Casual Contact – Low Risk

No quarantine or monitoring required. No vaccination considered. No disclosure of status.


[1] More common causes of acute rashes with similar appearances should be considered and excluded where possible; varicella zoster, herpes simplex, syphilis, molluscum contagiosum.

[2] Exposure: direct physical contact with skin or skin lesions, including sexual contact; or contact with contaminated materials such as clothing, bedding or utensils; or prolonged face-to-face contact, including health care workers without appropriate PPE.

[3] Two or more

[4] Active monitoring for symptoms is when public health officials are responsible for contacting (ie by phone, email, text) periodically to see if a person under monitoring has signs/symptoms. The individual under monitoring must take their temperature daily, watch for signs/symptoms compatible with MPX, and immediately isolate and report to public health officials if they have signs/symptoms. If initial symptoms (other than a rash) they should be quarantined and watched closely over the following seven days. If no rash develops, they can return to temperature monitoring for the remaining days. Completion of monitoring will be based on a high trust model. If a contact reports no presentation of rash for 21 days since last close contact exposure to the case (while infectious), they will be released from follow-up.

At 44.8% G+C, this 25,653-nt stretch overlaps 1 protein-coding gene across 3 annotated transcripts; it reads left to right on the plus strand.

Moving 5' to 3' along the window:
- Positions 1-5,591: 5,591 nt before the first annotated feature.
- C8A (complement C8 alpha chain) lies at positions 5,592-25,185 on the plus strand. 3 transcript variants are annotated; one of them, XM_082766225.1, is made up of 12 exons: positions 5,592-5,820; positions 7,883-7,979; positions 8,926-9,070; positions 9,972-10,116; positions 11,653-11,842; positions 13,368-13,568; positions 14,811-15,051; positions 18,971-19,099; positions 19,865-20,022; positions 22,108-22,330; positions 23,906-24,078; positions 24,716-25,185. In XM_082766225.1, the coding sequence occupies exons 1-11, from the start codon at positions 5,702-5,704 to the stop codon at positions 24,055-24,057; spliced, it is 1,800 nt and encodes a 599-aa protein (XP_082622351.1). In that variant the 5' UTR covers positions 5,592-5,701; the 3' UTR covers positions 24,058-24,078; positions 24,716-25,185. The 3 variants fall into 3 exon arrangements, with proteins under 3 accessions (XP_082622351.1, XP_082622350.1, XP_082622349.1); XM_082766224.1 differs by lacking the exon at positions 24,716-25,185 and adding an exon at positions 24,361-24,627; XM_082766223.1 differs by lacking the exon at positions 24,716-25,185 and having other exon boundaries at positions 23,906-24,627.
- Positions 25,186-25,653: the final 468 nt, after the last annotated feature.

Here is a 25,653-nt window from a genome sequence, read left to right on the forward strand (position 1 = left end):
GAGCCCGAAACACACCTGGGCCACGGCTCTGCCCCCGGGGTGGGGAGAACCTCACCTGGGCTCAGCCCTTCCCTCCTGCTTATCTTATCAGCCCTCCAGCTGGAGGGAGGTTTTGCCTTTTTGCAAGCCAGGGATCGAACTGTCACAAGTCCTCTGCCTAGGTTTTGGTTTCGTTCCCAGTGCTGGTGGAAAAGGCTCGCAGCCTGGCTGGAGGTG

[5] Self-monitoring for symptoms may be advised for low-risk contacts. Self-monitoring is when the person being monitored is responsible for taking their temperature once daily and watching for signs/symptoms compatible with MPX. The individual should immediately isolate and report to public health officials if they have such signs/symptoms within 21 days of last exposure. If initial symptoms (other than a rash) they should be quarantined and watched closely over the following seven days. If no rash develops, they can return to temperature monitoring for the remaining days.
Completion of monitoring will be based on a high trust model. If a contact reports no presentation of rash for 21 days since last close contact exposure to the case (while infectious), they will be released from follow-up.